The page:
|田中さんは||５年前||インドの会社で||働いて（いる / います）|
|Topic / Subject||Temporal Noun||Location of Action||Verb: Experience|
|Tanaka-san worked at an Indian company five years ago.|
If you only read the English translation, you may think “田中さんは５年前インドの会社で（働いた / 働きました）” is right; however when the action is in the past (働く) greatly affects the present, the te-form + いる should be used. Here are more examples.
|ボブは去年、日本語能力試験N１に受かって（いる / います）。
Bob passed JLPT N1 last year.
|昔、日本に住んで（いる / います）。
[I] lived in Japan in the past.
|トムは大学で書道を勉強して（いる / います）。
Tom studied calligraphy at university.
You need to pay attention to time expressions. The te-form + いる works to indicate experience only when context indicates that past events are being discussed. With the following examples, ５年間 indicates duration so 働いている means a progressive action.
[I] worked at an Indian company five years ago.
[I’ve] been working at an Indian company for five years.
|田中さんは||３ヶ月前||膝を||怪我して（いる / います）|
|Topic / Subject||Temporal Noun||Direct Object||Verb: Experience|
|Tanaka-san injured his knee three months ago.|
With the above example, what do you think about the current condition of his knee? The context is Tanaka-san’s performance in a soccer game; “Tanaka-san injured his knee three months ago, so I’m worried about his performance in the game today.” Chances are his knee has recovered, but you are still worried that the injury in the past affects today’s situation. The point here is that experience is not ongoing states. Here are more examples.
|３ヶ月前、手術して（いる / います）。
[He] had an operation three months ago.
|３ヶ月前、入院して（いる / います）。
[He] was hospitalized three months ago.
If his knee has not recovered, resultant states should be used. Note; the difference is just time expressions. With the following examples, the particle から indicates staring points and thus the te-form + いる expresses resultant states (the injury is ongoing).
|膝を怪我して（いる / います）。
[He] injured in his knee.
|３ヶ月前から膝を怪我して（いる / います）。
[He] has had a knee injury for three months.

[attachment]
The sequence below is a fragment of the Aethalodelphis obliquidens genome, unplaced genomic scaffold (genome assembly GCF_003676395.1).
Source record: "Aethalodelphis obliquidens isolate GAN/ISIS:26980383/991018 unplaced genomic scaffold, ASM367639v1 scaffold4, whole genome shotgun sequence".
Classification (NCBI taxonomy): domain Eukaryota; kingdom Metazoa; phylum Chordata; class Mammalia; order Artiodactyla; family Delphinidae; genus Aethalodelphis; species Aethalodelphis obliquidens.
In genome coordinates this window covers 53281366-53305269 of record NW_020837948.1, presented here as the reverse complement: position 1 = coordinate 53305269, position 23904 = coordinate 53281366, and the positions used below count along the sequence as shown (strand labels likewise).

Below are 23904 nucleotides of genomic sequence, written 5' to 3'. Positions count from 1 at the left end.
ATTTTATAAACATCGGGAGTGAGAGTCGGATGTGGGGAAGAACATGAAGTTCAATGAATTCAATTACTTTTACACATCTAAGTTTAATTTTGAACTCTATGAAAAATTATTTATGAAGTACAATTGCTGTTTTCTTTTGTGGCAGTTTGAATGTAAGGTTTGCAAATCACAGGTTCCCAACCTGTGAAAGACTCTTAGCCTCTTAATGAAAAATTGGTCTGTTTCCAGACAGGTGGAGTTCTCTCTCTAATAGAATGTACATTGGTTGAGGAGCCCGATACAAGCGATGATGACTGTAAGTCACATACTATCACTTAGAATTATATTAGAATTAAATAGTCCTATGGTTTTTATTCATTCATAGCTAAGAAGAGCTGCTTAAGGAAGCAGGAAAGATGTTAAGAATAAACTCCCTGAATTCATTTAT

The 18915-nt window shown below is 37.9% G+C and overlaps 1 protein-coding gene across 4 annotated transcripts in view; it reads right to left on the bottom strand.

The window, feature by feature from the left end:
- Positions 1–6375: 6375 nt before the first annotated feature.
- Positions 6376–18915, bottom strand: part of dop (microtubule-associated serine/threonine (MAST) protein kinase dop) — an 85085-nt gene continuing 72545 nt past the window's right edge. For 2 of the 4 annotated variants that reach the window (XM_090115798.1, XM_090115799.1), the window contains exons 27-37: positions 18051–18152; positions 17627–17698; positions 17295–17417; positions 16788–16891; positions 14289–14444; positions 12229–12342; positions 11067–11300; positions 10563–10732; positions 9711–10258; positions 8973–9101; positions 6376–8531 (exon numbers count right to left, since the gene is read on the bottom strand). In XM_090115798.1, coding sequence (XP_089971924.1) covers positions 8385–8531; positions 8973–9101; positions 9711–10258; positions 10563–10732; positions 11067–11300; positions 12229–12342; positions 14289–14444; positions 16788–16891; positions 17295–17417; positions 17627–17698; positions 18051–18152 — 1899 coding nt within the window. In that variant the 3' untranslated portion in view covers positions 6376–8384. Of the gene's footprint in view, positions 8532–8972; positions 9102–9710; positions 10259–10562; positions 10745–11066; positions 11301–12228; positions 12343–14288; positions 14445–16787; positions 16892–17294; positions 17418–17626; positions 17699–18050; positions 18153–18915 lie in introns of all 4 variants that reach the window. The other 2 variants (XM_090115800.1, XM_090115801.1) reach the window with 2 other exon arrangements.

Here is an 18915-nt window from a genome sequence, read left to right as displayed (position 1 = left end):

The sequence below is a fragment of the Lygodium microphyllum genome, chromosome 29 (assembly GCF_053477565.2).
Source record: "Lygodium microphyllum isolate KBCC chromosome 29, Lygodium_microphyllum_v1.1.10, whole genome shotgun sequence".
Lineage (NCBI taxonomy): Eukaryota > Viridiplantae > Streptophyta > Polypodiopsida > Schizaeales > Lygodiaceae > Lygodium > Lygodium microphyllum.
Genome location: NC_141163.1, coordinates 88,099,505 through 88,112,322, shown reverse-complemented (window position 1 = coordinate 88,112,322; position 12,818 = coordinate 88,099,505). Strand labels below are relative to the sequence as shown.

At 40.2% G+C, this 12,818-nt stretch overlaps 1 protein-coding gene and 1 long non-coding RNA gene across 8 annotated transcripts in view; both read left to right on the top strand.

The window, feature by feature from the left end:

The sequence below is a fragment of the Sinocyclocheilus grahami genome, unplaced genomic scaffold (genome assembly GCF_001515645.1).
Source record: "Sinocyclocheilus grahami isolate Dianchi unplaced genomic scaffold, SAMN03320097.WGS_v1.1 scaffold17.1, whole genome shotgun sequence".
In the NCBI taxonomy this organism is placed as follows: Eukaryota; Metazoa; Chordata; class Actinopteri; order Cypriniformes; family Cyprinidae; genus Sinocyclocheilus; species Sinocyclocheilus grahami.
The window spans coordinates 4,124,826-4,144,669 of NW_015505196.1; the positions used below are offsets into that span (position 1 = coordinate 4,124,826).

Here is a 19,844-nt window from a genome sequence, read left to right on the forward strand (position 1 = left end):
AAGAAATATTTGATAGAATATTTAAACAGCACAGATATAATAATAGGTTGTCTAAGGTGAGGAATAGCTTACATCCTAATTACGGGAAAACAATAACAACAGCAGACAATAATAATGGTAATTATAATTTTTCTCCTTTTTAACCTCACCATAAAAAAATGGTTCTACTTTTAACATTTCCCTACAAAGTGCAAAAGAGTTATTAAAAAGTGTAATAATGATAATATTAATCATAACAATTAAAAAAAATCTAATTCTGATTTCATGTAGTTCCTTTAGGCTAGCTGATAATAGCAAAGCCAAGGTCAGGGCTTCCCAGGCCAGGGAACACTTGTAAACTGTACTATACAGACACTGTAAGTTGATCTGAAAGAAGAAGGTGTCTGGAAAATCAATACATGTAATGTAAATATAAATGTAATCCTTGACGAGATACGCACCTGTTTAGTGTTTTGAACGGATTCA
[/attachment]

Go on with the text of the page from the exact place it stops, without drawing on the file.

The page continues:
|５月から膝を怪我して（いる / います）。
[He] has had a knee injury since May.
Difference of ことがある and ている
Both of them express experience, however there are some differences in the usages.
1. ことがある Can Be Used with Nouns and Adjectives
|医者だったことが（ある / あります）。
[I] have been a doctor [before].
|親が嫌いだったことが（ある / あります）。
[I] have disliked [my] parents [before].
This is a simple, but important difference. ている cannot be connected with nouns and adjectives to express experience.
2. ている Can Be Used for Things in the Near Past
|昨日、日本語を勉強して（いる / います）。
[I] studied Japanese yesterday.
|先週、テストの準備をして（いる / います）。
[I] prepared for the exam last week.
As we mentioned earlier, …ことがる cannot be used for things in the near past.
3. ている Must Affect Something at Present
|ラーメンを食べたことが（ある / あります）。
[I] have eaten ramen [before].
|寿司を食べたことが（ある / あります）。
[I] have eaten sushi [before].
When you use ている, actions you took in the past must affect states or conditions at present. If you just express whether you have experienced something or not, ことがある is more suitable than ている.
- …ことがある expresses whether you have experienced something.
- …ている expresses experience which affects something at present.
The usage of the te-form + いる, which is to indicate experience, can be an advanced topic. The reason why we have picked it up here is to enable you to identify in which functions the te-form + いる works. Please keep mind the te-form + いる indicates not only present progress tense and resultant states, but also experience as well. In the next lesson, you will learn about Japanese aspect.
- Next Lesson: Japanese Aspect: the Beginning, Middle, & End of Actions
- Previous Lesson: Another Function of the Ta-form: Discovery and Recall
- Table of Contents